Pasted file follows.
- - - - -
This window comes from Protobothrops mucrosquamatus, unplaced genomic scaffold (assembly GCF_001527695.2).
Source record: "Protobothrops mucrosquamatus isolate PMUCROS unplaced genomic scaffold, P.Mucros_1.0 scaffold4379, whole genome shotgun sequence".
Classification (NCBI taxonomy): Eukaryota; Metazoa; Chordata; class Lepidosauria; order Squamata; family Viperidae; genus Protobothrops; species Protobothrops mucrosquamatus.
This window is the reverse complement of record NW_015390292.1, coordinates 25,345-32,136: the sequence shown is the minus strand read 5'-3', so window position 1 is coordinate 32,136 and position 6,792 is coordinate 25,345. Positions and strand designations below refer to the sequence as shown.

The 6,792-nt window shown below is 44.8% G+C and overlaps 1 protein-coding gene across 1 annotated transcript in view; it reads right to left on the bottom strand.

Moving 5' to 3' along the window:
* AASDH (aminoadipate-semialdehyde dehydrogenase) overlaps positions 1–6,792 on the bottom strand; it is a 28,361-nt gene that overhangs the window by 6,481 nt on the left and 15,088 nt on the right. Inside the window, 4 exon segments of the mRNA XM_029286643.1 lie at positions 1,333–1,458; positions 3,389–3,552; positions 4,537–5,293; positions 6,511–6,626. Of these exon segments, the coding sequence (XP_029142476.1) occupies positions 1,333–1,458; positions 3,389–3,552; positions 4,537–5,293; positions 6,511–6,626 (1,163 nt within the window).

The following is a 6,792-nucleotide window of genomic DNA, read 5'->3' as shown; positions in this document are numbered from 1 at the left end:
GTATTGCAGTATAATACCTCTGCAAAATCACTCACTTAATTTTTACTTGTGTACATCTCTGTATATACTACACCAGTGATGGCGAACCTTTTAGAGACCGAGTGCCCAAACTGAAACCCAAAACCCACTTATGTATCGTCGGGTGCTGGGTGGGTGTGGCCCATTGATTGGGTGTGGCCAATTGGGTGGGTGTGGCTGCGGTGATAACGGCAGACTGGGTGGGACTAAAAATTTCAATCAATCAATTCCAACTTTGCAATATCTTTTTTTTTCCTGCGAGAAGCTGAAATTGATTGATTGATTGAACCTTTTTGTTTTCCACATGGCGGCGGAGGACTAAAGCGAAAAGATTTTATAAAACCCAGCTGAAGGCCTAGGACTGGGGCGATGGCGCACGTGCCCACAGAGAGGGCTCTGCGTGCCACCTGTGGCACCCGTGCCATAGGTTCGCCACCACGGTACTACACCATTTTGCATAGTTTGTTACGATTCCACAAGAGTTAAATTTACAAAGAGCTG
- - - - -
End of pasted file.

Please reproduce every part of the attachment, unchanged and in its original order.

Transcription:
This window comes from Protobothrops mucrosquamatus, unplaced genomic scaffold (assembly GCF_001527695.2).
Source record: "Protobothrops mucrosquamatus isolate PMUCROS unplaced genomic scaffold, P.Mucros_1.0 scaffold4379, whole genome shotgun sequence".
Classification (NCBI taxonomy): Eukaryota; Metazoa; Chordata; class Lepidosauria; order Squamata; family Viperidae; genus Protobothrops; species Protobothrops mucrosquamatus.
This window is the reverse complement of record NW_015390292.1, coordinates 25,345-32,136: the sequence shown is the minus strand read 5'-3', so window position 1 is coordinate 32,136 and position 6,792 is coordinate 25,345. Positions and strand designations below refer to the sequence as shown.

The 6,792-nt window shown below is 44.8% G+C and overlaps 1 protein-coding gene across 1 annotated transcript in view; it reads right to left on the bottom strand.

Moving 5' to 3' along the window:
* AASDH (aminoadipate-semialdehyde dehydrogenase) overlaps positions 1–6,792 on the bottom strand; it is a 28,361-nt gene that overhangs the window by 6,481 nt on the left and 15,088 nt on the right. Inside the window, 4 exon segments of the mRNA XM_029286643.1 lie at positions 1,333–1,458; positions 3,389–3,552; positions 4,537–5,293; positions 6,511–6,626. Of these exon segments, the coding sequence (XP_029142476.1) occupies positions 1,333–1,458; positions 3,389–3,552; positions 4,537–5,293; positions 6,511–6,626 (1,163 nt within the window).

The following is a 6,792-nucleotide window of genomic DNA, read 5'->3' as shown; positions in this document are numbered from 1 at the left end:
GTATTGCAGTATAATACCTCTGCAAAATCACTCACTTAATTTTTACTTGTGTACATCTCTGTATATACTACACCAGTGATGGCGAACCTTTTAGAGACCGAGTGCCCAAACTGAAACCCAAAACCCACTTATGTATCGTCGGGTGCTGGGTGGGTGTGGCCCATTGATTGGGTGTGGCCAATTGGGTGGGTGTGGCTGCGGTGATAACGGCAGACTGGGTGGGACTAAAAATTTCAATCAATCAATTCCAACTTTGCAATATCTTTTTTTTTCCTGCGAGAAGCTGAAATTGATTGATTGATTGAACCTTTTTGTTTTCCACATGGCGGCGGAGGACTAAAGCGAAAAGATTTTATAAAACCCAGCTGAAGGCCTAGGACTGGGGCGATGGCGCACGTGCCCACAGAGAGGGCTCTGCGTGCCACCTGTGGCACCCGTGCCATAGGTTCGCCACCACGGTACTACACCATTTTGCATAGTTTGTTACGATTCCACAAGAGTTAAATTTACAAAGAGCTG